As someone who loves acting so much he “would do this for free,” Mahershala Ali yearned to explore deeper aspects of his work with press and audiences.
“There’s only so much bandwidth in an interview, only so much space. Forty percent of my interview is usually around things of diversity or color,” he says. “You get to the questions about the work or the process so far down the line, that you almost don’t get to exhaust it.”
Ali has been acting since 1993, and recently starred in the film “Green Book,” but he says it wasn’t until “Moonlight” in 2016 that he was able to focus conversations during a Q&A about his process rather than his race.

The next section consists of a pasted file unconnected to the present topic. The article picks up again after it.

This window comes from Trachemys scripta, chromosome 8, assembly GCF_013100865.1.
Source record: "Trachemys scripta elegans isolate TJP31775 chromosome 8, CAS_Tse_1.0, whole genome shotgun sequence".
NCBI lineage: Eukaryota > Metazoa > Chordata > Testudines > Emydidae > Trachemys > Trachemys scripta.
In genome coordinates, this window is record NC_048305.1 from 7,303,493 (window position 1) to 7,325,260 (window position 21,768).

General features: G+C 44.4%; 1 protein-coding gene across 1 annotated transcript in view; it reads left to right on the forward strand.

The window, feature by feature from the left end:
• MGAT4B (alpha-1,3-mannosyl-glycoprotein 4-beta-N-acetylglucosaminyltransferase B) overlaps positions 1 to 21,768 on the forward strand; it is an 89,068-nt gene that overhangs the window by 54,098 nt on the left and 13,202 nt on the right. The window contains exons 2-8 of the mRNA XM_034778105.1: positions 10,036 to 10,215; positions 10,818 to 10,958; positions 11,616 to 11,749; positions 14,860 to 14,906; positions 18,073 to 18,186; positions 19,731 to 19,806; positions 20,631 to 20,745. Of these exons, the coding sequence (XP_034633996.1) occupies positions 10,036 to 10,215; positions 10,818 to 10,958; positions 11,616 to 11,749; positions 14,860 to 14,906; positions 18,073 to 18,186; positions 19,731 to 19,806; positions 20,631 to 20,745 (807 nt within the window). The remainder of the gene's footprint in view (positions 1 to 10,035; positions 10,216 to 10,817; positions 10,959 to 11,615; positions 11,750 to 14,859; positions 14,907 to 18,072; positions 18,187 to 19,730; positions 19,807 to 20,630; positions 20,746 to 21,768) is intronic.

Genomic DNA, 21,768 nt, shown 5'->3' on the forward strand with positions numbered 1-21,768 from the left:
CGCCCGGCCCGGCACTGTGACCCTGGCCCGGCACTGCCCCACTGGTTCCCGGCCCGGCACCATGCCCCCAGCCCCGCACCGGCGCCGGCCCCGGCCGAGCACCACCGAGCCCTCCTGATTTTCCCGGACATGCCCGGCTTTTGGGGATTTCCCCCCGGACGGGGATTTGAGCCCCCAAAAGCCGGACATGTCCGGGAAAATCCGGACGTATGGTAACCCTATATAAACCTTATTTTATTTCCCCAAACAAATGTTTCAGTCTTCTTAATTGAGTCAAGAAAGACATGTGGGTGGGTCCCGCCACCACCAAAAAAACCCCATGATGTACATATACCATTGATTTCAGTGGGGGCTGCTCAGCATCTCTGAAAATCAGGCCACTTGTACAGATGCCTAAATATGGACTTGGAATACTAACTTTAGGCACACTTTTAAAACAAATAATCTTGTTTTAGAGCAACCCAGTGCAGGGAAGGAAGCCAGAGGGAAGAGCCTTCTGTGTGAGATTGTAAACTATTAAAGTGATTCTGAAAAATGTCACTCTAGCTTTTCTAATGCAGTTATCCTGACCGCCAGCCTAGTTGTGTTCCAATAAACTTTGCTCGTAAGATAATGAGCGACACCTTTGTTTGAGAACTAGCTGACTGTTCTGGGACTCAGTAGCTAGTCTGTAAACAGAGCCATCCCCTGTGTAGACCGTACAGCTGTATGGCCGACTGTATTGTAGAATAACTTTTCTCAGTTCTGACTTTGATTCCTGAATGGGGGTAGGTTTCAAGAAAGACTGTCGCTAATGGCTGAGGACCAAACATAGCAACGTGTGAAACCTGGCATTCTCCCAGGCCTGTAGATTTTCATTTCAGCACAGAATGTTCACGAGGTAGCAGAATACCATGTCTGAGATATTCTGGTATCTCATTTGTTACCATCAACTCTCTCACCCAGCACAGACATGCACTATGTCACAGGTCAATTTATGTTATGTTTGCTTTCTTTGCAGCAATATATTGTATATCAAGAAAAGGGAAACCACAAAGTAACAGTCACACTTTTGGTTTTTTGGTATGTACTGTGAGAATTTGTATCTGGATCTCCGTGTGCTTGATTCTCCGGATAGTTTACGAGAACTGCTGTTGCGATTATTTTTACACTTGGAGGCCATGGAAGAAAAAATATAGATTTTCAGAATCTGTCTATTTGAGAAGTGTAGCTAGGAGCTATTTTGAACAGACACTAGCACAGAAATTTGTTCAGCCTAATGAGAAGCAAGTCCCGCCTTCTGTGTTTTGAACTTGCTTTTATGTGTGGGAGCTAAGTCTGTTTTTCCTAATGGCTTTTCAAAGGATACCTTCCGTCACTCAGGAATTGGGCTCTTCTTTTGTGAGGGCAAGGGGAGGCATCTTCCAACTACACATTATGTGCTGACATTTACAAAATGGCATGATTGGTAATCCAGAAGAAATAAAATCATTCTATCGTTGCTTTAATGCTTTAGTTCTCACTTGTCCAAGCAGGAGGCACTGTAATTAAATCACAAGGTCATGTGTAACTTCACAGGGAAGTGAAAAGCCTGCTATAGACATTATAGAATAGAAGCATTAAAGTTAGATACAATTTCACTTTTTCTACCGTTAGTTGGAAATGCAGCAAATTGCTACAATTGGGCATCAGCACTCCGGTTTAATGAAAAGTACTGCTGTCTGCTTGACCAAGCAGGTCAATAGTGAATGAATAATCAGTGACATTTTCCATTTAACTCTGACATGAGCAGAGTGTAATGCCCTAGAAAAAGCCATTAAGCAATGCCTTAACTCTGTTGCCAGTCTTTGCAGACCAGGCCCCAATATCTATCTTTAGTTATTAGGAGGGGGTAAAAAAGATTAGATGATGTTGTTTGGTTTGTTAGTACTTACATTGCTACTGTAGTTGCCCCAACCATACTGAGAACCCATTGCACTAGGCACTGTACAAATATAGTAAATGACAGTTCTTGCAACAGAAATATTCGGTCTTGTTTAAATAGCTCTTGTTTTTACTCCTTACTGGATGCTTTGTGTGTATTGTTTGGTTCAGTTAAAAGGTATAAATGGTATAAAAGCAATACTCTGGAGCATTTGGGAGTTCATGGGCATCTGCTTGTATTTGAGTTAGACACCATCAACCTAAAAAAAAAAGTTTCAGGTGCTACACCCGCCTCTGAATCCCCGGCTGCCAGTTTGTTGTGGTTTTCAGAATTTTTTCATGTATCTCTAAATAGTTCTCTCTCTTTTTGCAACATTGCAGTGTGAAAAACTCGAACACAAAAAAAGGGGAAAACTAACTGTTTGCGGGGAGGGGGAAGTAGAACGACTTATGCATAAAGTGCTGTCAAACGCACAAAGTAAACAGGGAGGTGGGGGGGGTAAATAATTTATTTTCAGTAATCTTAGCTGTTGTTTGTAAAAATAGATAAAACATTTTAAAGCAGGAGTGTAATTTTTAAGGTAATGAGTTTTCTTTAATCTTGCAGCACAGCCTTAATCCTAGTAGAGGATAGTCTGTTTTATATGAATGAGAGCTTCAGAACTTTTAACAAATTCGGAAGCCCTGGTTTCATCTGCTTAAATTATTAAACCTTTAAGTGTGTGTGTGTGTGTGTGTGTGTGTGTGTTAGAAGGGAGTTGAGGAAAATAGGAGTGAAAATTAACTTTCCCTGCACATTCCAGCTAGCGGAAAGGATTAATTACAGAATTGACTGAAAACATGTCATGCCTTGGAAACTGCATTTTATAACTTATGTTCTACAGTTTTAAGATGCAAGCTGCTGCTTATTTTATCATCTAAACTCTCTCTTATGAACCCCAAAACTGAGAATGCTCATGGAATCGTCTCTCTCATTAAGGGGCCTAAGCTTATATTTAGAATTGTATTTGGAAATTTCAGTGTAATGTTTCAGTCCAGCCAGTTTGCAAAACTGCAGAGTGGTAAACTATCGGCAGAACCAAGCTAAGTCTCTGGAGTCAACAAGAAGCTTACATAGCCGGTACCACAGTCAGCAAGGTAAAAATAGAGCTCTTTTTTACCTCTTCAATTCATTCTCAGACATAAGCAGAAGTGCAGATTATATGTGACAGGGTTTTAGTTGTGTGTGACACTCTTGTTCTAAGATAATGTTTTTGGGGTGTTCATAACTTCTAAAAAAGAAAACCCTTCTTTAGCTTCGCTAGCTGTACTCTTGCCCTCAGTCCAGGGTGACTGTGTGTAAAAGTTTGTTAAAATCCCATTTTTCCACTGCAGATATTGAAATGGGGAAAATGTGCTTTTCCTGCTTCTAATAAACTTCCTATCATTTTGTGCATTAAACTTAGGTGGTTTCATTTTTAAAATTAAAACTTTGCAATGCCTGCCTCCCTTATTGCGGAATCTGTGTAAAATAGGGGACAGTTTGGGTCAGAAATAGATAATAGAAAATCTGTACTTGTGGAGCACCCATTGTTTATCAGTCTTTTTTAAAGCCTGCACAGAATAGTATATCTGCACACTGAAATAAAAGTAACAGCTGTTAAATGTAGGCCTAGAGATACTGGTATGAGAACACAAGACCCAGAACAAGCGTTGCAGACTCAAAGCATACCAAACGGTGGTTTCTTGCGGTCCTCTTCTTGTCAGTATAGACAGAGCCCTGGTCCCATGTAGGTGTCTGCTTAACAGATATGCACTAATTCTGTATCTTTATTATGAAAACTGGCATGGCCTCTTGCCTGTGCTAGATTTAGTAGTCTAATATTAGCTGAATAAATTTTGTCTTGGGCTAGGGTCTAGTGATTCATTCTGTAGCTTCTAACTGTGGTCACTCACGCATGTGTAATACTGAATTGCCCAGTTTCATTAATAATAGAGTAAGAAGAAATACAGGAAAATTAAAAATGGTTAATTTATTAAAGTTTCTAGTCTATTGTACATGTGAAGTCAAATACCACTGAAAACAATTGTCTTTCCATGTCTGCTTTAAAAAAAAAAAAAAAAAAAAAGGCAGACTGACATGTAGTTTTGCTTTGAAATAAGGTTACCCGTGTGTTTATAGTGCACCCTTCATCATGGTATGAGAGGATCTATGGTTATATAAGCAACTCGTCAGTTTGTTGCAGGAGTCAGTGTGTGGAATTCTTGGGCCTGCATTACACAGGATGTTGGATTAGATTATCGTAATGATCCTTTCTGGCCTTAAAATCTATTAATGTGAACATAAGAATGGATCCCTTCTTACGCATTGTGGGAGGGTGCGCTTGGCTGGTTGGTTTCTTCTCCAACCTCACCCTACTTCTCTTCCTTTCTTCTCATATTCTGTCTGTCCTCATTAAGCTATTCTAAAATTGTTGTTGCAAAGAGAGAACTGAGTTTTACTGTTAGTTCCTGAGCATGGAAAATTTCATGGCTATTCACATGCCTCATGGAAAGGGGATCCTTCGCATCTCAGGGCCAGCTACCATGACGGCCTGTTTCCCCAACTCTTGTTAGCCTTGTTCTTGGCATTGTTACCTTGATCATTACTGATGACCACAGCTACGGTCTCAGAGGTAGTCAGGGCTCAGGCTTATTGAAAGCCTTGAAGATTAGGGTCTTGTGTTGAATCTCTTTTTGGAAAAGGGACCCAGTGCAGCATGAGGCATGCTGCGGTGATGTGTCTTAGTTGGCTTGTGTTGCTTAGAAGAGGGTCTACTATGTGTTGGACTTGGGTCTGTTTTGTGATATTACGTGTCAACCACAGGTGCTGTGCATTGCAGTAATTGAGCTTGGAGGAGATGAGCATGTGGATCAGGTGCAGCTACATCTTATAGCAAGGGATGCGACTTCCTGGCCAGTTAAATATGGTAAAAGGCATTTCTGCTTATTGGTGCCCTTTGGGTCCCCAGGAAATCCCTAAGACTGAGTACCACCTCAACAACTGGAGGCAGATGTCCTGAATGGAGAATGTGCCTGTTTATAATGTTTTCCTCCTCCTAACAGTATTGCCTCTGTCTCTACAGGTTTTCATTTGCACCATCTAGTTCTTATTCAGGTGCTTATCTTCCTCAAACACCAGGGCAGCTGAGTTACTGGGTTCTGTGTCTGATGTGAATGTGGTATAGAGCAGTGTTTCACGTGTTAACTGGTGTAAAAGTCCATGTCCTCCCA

“The audience gets to respect the approach of how an artist — who happens to be black — also takes a script and metabolizes it and transforms,” he says. “We spend so much of our time talking about color, that the transformation process of actors of color doesn’t get recognized. Not in a deeper way.”
Ali, who won a best supporting actor Oscar for “Moonlight,” also points out that white actors have more opportunities to discuss their craft because they are never asked about race like how performers of color are.
“When you see Mr. Washington hold the trophy, or when they see you,” he says, “There’s people that look like us in Kansas or people that look like us in Middle Texas, that are saying, ‘Oh wait, I can do it.'”
Watch the full interview below: